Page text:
Load type on demand

Topics: Prism v4 - WPF 4
Aug 23, 2011 at 7:55 AM

Hi,

my application will have many modules, which I want to load on demand.
The shell will have a menu on the left side. Selecting a menu item will load the related view in the content area on right side.

First, I would associate menu item to view name.
So when the user click "Customers" item, I could compose/resolve "CustomersView" and show it in content area.
But I cant compose objects from modules which are not already in memory.

AFAIK there's not a built in way to say "compose/resolve this type. If you can't find it load it from "module1.dll" ".
Is this correct? 

So I have to do it by myself, something like:

  1. Check if requested view class exists. If so goto point 3
  2. Else load the module which contains it (using a view=module dictionary built at design time)
  3. Compose/resolve class

What do you think about?

Regards,
  Corrado

 

 

 

Developer
Aug 23, 2011 at 9:26 PM

Hi Corrado,

The main counterpart of the approach that you proposed is that it doesn't achieve loose coupling between the components because the main project have not only to know the modules beforehand, but also know the views and in which modules they are.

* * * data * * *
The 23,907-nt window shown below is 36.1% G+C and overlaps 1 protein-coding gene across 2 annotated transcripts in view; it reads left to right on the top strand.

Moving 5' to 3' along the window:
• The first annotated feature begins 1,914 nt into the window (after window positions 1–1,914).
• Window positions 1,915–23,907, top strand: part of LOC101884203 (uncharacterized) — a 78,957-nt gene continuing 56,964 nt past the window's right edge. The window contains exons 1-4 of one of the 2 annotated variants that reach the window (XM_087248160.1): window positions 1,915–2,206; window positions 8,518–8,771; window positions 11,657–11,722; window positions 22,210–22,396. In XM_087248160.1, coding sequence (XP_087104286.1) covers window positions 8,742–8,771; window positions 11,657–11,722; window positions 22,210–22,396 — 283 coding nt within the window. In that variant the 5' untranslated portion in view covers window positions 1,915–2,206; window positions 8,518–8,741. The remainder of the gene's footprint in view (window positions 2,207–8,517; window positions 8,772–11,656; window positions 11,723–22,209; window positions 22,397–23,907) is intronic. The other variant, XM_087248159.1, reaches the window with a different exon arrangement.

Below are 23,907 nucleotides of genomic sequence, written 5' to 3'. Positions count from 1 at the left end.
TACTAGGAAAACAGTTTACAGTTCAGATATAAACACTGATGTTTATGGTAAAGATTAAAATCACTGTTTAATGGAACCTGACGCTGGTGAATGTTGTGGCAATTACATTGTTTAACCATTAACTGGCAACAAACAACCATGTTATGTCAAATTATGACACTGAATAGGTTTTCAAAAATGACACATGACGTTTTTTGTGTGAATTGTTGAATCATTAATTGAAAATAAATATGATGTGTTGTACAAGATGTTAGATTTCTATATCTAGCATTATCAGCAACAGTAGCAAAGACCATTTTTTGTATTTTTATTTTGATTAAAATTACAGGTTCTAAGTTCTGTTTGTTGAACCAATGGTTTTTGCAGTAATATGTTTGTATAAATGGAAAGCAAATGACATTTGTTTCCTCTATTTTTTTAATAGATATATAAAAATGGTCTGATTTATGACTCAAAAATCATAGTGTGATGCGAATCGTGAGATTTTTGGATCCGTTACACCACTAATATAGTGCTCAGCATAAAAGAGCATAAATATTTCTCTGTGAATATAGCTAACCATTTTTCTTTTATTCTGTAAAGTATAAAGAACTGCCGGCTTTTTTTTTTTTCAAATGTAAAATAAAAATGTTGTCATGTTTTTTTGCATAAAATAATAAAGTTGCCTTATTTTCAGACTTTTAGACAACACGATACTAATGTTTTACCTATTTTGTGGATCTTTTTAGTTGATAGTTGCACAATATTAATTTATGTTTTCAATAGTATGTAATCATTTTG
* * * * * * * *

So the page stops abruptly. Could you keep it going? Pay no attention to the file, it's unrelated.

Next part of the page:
Another possible approach to do this is to communicate between the modules to show the views.

The main project could know that certain actions performed by the user (for example, clicking the Customers menu item) should be resolved by certain modules (for example, the module containing the CustomersView) and load them on demand.

Then, when the action is performed, you should do the following:

  1. Check if the module has been loaded or not and, if it hasn’t, load it.
  2. Then, communicate to the module using something like an event through the event aggregator or using a shared service to request the module to show the view.

This way the module shows its view in the region, and the main project doesn’t have to know the view but the module only.

For more information about this you can check:

I hope you find this useful,

Damian Cherubini
http://blogs.southworks.net/dcherubini